French gender pay gap will not end for another 1,000 years, new study suggests
- Study finds the smallest gender pay gap in the EU is in Romania at three per cent
- Report says France would take more than 1,000 years to eliminate its pay gap
- Researchers said the gap had dropped from 15.6 in 2010 to 15.5 per cent in 2018
It will take the French more than 1,000 years to end the pay gap between men and women at the rate it is closing, a study claimed yesterday.
The gap dropped from 15.6 in 2010 to 15.5 per cent in 2018, researchers said.
Germany will take 100 years to close the gap, they added, and Ireland may never reach equal pay because the gap is still growing.
It will take the French more than 1,000 years to end the pay gap between men and women at the rate it is closing, a study claimed yesterday
The European Trade Union Confederation found the smallest pay gap in the EU is in Romania, at just 3 per cent.
The figures, which include part-time jobs, do not cover Britain but UK data shows the gender pay gap for all workers in 2019 was 17.3 per cent.
Esther Lynch, of the European Trade Union Confederation, told EU Commission President Ursula von der Leyen: ‘It was disappointing that there is no mention of gender pay in your state of the union address particularly given the role of women in the frontline of Covid-19 response.’
The report, based on EU statistics, said that France would take more than 1,000 years to eliminate its pay gap, which dropped from 15.6 to 15.5 per cent between 2010 and 2018.
Germany will take another 100 years – until 2021 – to close its 20.9 per cent gap, it said.
The narrowest pay gap in the EU27 is in Romania, where the difference is just three per cent.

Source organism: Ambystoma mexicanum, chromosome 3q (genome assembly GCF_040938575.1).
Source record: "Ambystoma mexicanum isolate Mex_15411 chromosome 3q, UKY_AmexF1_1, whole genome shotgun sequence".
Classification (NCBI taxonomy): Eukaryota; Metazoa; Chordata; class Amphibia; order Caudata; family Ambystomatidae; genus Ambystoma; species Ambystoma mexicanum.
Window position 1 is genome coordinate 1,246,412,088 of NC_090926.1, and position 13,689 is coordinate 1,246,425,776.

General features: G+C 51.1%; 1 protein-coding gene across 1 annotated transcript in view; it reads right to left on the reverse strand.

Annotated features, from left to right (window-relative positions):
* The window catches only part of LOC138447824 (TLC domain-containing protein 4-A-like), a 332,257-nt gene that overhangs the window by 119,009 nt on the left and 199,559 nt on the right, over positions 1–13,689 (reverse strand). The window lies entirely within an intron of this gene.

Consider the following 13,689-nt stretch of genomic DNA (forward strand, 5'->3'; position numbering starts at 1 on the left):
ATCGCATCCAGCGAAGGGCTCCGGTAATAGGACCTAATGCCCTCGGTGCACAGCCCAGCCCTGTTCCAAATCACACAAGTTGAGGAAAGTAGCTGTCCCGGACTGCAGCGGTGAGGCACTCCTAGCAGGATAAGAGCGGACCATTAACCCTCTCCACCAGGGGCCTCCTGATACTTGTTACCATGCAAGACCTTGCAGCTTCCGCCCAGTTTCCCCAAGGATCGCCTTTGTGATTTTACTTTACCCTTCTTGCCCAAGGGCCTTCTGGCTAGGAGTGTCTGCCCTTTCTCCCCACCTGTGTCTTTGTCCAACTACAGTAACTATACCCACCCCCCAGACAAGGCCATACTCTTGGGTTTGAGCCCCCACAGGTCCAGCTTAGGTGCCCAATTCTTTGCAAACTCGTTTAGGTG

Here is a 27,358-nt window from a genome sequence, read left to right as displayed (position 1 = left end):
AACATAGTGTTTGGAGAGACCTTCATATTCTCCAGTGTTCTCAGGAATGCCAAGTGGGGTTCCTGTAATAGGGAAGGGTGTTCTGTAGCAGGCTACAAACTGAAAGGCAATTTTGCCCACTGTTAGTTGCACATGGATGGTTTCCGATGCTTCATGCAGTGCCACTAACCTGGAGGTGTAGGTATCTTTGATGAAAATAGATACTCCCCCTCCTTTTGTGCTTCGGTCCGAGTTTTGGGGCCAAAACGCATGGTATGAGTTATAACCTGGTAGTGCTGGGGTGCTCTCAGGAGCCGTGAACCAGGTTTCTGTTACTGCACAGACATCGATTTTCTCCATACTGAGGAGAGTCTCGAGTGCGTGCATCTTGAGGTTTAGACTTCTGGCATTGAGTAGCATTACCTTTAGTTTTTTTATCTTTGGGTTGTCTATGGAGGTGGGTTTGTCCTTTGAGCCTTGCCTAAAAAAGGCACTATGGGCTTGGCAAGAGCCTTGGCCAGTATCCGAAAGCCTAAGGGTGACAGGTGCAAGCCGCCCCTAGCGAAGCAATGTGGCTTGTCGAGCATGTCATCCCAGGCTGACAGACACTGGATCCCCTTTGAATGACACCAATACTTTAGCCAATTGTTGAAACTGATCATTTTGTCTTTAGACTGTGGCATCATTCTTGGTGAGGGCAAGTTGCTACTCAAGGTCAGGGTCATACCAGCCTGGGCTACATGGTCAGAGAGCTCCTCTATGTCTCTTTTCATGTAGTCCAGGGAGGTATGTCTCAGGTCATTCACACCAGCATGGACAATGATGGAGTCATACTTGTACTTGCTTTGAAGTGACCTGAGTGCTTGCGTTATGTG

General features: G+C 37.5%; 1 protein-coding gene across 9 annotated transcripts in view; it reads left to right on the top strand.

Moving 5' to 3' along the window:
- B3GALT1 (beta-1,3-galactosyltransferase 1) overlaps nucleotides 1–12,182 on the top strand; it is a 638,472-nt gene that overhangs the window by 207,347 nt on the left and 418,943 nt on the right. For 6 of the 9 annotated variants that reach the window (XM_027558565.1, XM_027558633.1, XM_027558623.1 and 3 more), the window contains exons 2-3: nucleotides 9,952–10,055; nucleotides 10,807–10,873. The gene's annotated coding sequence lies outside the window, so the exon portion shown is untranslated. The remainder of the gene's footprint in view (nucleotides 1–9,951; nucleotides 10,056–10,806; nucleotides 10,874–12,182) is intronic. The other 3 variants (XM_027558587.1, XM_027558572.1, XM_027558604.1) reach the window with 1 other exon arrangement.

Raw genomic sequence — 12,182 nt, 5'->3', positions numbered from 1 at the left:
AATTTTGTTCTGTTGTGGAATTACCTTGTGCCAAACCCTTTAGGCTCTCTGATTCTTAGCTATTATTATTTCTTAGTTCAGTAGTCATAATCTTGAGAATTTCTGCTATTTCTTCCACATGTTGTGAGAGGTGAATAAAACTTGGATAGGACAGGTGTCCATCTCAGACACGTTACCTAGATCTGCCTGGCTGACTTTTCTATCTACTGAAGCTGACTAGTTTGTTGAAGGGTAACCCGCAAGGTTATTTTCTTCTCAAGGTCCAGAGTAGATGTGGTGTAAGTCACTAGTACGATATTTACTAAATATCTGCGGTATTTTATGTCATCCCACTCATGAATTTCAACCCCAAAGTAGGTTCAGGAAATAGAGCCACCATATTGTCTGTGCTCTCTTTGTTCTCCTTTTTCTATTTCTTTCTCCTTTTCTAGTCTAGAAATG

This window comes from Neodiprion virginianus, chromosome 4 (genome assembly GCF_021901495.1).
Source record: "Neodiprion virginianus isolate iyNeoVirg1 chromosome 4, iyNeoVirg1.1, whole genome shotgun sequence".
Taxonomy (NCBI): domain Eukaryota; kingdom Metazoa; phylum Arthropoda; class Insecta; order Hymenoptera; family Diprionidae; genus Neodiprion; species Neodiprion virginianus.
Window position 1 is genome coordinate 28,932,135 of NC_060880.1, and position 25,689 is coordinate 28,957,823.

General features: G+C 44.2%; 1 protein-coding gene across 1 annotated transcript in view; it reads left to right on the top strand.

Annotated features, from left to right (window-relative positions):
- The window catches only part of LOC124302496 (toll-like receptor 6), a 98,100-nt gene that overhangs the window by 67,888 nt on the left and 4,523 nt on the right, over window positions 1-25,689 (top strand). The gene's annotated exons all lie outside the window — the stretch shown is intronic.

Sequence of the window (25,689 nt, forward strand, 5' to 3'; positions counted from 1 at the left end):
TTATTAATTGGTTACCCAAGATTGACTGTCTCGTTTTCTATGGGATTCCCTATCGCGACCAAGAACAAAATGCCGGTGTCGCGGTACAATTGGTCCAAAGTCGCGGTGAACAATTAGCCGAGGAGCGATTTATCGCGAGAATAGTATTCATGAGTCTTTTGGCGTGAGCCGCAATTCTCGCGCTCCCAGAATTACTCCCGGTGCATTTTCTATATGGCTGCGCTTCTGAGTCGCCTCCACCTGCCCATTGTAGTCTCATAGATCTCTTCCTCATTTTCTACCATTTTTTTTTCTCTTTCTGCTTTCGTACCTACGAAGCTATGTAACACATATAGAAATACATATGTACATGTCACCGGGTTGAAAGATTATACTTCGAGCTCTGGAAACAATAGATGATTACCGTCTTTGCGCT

This is thought to be because in less developed EU countries fewer women work, and those that do tend to be in high prestige jobs.
In Luxembourg the gap is 4.6 per cent and in Belgium six per cent. One reason for this is that men and women generally do different jobs, so women figure highly among the well-rewarded administrative and banking jobs in Belgium and Luxembourg.
In Germany or France, by contrast, there are many more well-paid jobs in manufacturing which are dominated by men.
The European Trade Union Confederation found the smallest pay gap in the EU is in Romania, at just 3 per cent. Voters in the Romanian capital of Bucharest are seen having their temperatures checked before they go in to vote in the country’s election
The figures cover hourly pay of all employees and are regarded by Britain’s Office for National Statistics as potentially misleading, because they include part-time pay.
Many women move to part-time work after they have children, and part-time jobs attract lower pay than full-time work. In Britain, not included in the EU report, the gap for all workers in 2018 was 17.3 per cent, and 8.9 per cent among full-time workers, the ONS said.
However in Britain there is no pay gap at all between men and women under 40 – effectively before many women withdraw from full-time work because of having children. The ONS said last year: ‘For age groups under 40 years, the gender pay gap for full-time employees is now close to zero.’
Equality charity the Fawcett Society estimate it will take 60 years to eradicate the UK’s overall gap at the current rate.